Can Hydrogen Fueling Stations Be Far Behind? 3rd Part

Posted on April 29th, 2014 by

Read the second part here.

Table 5 Public and Private Alternative Fuel Station Counts by State and Fuel Type U.S. Department of Energy Alternative Fuels Data Center, last update March 28, 2014

Table 5
Public and Private Alternative Fuel Station Counts by State and Fuel Type
U.S. Department of Energy Alternative Fuels Data Center, last update March 28, 2014


  1. “Totals by Fuel” include all 50 states and District of Columbia.
  2. Electric charging units, or EVSE, are counted once for each outlet available. Includes legacy chargers, but does not include residential electric charging infrastructure. 

The cost of a hydrogen fueling station is another critical factor preventing FCEVs gaining traction, with can range anywhere between $500,000 and $3,000,000 per installation. The price depends on factors such as location (cost of real estate, codes and permits and utilities), number and pressure of the pumps, the number and types of vehicles the facility intends to serve on a daily basis – current and future (i.e., light, medium-, heavy-duty vehicles), time frame needed for vehicle refueling (fast-fill or time-fill), security and regulatory measures. Table 6 profiles ten hydrogen fueling stations operational in California.

Table 6

Table 6

A hydrogen motor fuel dispensing facility is a service station that:

1) receives hydrogen produced offsite or produces hydrogen onsite by reforming natural gas;

2) stores liquid hydrogen or compressed hydrogen gas or both; and

3) dispenses hydrogen (as a gas or liquid) to fuel cell vehicles and vehicles with hydrogen-powered internal combustion engines.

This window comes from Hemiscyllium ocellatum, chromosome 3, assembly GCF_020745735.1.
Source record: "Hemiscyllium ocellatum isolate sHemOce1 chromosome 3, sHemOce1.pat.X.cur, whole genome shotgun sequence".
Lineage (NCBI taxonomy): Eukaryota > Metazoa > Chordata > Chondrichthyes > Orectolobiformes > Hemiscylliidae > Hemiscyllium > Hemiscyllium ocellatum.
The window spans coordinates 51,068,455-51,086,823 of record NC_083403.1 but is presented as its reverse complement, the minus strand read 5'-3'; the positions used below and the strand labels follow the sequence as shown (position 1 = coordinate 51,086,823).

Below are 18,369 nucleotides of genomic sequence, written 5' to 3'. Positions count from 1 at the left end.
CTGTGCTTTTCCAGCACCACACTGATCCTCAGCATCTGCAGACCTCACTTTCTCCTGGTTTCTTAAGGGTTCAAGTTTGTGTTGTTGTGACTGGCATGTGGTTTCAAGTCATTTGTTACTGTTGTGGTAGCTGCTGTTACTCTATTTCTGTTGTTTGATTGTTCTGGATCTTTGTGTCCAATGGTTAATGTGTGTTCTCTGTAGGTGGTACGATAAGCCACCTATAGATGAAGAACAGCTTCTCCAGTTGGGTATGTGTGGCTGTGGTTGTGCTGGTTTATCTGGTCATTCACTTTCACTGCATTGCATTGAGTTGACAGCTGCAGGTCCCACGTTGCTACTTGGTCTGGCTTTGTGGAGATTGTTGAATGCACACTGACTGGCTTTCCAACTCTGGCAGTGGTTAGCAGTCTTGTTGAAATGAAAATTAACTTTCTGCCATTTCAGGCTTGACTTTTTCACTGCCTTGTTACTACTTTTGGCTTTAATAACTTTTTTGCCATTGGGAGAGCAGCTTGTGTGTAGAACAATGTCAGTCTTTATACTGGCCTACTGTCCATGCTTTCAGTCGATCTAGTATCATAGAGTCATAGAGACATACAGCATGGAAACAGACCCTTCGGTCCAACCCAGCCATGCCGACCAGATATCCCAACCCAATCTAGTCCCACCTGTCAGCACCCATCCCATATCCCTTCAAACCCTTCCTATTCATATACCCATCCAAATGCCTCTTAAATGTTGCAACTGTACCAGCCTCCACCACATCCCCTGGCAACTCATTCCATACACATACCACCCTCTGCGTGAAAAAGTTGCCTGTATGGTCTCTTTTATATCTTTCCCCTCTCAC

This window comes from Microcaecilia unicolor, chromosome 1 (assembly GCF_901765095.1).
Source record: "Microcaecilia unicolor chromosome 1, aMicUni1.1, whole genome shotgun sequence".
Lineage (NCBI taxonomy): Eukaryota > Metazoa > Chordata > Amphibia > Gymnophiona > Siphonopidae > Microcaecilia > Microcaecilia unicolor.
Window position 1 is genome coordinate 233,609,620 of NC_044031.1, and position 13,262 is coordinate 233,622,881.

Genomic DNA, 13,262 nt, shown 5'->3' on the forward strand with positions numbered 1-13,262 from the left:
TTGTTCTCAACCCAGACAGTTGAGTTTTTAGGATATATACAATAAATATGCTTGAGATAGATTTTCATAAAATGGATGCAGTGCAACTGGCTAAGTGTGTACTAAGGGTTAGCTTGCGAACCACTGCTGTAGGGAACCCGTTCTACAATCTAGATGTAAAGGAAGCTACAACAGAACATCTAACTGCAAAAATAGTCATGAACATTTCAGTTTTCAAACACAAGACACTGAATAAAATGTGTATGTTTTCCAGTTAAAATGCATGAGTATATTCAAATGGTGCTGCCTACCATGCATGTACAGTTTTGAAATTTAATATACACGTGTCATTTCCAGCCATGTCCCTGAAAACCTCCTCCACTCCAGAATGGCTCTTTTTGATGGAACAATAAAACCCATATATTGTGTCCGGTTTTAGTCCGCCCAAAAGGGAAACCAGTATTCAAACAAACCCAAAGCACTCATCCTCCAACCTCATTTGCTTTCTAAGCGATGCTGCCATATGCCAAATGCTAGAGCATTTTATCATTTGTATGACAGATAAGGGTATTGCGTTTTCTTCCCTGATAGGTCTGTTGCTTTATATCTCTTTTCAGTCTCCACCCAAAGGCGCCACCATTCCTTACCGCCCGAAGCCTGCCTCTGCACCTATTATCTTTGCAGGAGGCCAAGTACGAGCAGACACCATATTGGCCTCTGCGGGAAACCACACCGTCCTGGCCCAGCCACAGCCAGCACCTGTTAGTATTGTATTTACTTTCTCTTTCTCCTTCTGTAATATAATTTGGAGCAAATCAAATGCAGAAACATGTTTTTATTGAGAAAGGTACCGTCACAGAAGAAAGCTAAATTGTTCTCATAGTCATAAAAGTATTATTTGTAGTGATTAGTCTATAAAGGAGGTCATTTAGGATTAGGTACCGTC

Fueling at hydrogen stations is similar to fueling at natural gas fueling stations, but at somewhat higher pressures. Equipment for these stations normally includes storage tanks, compressors and dispensers, most of which are located in steel enclosures. Hydrogen is compressed to 10,152 psi and stored above ground in cylinders.  Hydrogen supplied to the station is either a compressed gas or a liquid. Because of the unique properties of hydrogen, some special site and safety considerations it is critical to take into considerations location for space, zoning, conditional use permits and building codes.

All new technologies introduced into the public arena pose various regulatory challenges to new codes and standards that provide safe but expeditious permitting by state and local governments. Hydrogen fueling stations are no exception. Especially in the case of hydrogen where there is limited information on commercial use of hydrogen and fire safety codes.

According to the U.S. Department of Energy, “Experience in permitting hydrogen fueling stations is thus far limited to a few states and local governments. However, enough stations have been built so that local jurisdictions do not have to reinvent the wheel. In approving permits for these stations, state and local jurisdictions have used existing codes and standards available from organizations such as the International Code Council (ICC), National Fire Protection Association (NFPA), American Society of Mechanical Engineers (ASME), and Compressed Gas Association (CGA). In recent years, the ICC has adopted specific provisions for hydrogen fueling stations in its International Fire Code and the NFPA has consolidated and updated key hydrogen standards as noted in the box on the next page. In addition, the U.S. Department of Energy has begun a major effort at the national level to help facilitate the permitting process for hydrogen fueling stations. Individual states such as California and Michigan have similar efforts at the state-level.”

Figure 3 shows the complexity of jurisdictional authority and related codes. The U.S. Department of Energy issued a comprehensive guide on “Permitting Hydrogen Motor Fuel Dispensing Facilities.”


Figure 3
Agencies and Codes
Fueling and Service – Delivery and Storage – Generation
Source: Oakland Fire Station Fire Department